E-commerce giant eBay on Tuesday announced spinning off its subsidiary PayPal, a payment gateway, by next year in order to explore different core businesses.
While the announcement of separation may have put an end to the in-house fighting and months of speculations among the business world, the million dollar question now rises is what would happen to the two companies following their split?
Current eBay CEO John Donahoe, who will not head either of the two companies following the spin-off, expressed hope in their successful and independent businesses.
“We’re not doing this to set either business up for sale. Post-separation, if you use current valuations, you’ll have two very significant companies with market caps well above $30 billion each,” Donahoe said during an interview with a leading news portal.
Hedge fund billionaire Carl C. Icahn begged to differ on Donahoe’s submission.
In a post on his website this morning, Icahn emphasized upon consolidation, saying PayPal required to undergo acquisition or merger with the existing players to realize its full potential in the payments field.
“The sooner these consolidations take place, the better,” he wrote in his post.
In the meanwhile, the question arises what will happen to the eBay’s marketplace following the ouster of PayPal which is a good source of business for the e-commerce giant?
Experts say after the separation, eBay will be still left with worth between USD 30 billion to USD 40 billion. Moreover, it will continue to enjoy the number two position as the e-commerce player in the United States, staying only behind Amazon.com.
eBay may not hold the exact sheen of its payments counterpart PayPal, but some observers believe the e-commerce firm could be attractive to Alibaba, the Chinese internet giant that has recently made the largest initial public offering (IPO) debut worth USD 25 billion in the US market.
Gil Luria, an analyst at Wedbush Securities, said, “What Alibaba has said is that part of its long-term plan is to get into the Western markets. There would be no easy or better way to do that than by buying eBay’s marketplace business. They have similar business models in that they don’t carry any inventory.”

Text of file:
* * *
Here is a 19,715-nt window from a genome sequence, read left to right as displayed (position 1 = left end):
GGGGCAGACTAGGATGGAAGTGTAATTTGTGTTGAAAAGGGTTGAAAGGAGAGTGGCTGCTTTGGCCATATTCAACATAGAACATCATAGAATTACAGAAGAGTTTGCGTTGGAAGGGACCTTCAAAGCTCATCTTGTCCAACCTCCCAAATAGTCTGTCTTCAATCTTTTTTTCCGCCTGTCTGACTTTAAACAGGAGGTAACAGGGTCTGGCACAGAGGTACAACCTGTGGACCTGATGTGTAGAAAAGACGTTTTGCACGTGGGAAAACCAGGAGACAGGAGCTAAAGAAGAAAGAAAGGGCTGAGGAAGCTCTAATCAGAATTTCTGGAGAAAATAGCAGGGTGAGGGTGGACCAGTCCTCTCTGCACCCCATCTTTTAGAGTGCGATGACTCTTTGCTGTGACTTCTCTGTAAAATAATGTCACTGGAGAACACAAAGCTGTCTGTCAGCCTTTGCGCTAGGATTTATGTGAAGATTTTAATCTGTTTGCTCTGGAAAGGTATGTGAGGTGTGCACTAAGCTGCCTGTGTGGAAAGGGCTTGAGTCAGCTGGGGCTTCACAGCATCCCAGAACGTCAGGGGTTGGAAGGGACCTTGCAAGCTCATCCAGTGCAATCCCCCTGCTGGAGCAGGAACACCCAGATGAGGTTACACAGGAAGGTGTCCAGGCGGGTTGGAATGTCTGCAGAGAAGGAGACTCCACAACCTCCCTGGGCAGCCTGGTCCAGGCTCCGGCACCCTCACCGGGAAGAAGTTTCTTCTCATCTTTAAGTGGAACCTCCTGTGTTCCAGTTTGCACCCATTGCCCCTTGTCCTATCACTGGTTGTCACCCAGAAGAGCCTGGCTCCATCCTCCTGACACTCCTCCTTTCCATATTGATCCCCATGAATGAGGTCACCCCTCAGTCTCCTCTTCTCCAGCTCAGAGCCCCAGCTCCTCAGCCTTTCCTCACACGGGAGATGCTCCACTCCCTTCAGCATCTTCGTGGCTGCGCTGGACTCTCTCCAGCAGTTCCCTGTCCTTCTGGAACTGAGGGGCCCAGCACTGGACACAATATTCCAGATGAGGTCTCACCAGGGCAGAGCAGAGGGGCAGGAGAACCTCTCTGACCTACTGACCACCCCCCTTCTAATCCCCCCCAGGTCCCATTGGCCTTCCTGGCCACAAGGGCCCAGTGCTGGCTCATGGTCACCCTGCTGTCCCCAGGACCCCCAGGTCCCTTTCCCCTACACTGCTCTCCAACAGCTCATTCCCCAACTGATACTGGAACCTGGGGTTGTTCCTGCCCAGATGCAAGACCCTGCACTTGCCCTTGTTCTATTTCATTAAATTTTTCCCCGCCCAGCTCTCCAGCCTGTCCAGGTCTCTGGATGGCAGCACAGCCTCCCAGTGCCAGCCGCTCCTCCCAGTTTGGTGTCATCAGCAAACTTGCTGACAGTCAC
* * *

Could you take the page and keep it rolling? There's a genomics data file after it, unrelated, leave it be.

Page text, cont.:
Alibaba’s key subsidiaries in Tmall and Taobao can’t be overlooked as both marketplaces are facilitating consumer-to-consumer and business-to-consumer relationships, allowing transactions of goods very much similar to eBay’s auction-based online marketplace.
It’s true that the Chinese giant far outstrips its American competitor in terms of size. But Alibaba is a slow runner that wins in almost every battle that it fights. In the 12 months period since the June-end, the gross merchandise volume of Alibaba or the total value of transacted goods across its sites hit USD 296 billion. However, the gross merchandise volume of eBay for the same period was USD 85 billion, just over a quarter of Alibaba’s figures.
“It’s certainly a possibility. If the US is the focus of their growth, it’s going to be hard to crack given its current brand recognition here,” said Morningstar analyst RJ Hottovy of Alibaba sizing up eBay.
Recalling the historical past of both the companies, the then eBay’s CEO Meg Whitman had in 2005 attempted to acquire a portion of Alibaba’s business. After two years of rigorous battle, Whitman flew out Alibaba’s Jack Ma to her firm’s headquarters in San Jose to explore the possibility.
In the meetings, Whitman demanded for Taobao, Alibaba’s subsidiary which was launched in 2003 against eBay’s Chinese online auctioneer, EachNet.
The demand was clearing an indication that Taobao dominated EachNet and Ma succeeded in realizing his famous declaration: “eBay may be a shark in the ocean, but I am a crocodile in the Yangtze River. If we fight in the ocean, we lose—but if we fight in the river, we win.”
Now, as Ma’s Alibaba has gone bigger, especially after a powerful IPO debut, this would be interesting to watch whether ‘the crocodile is ready to swallow the shark’.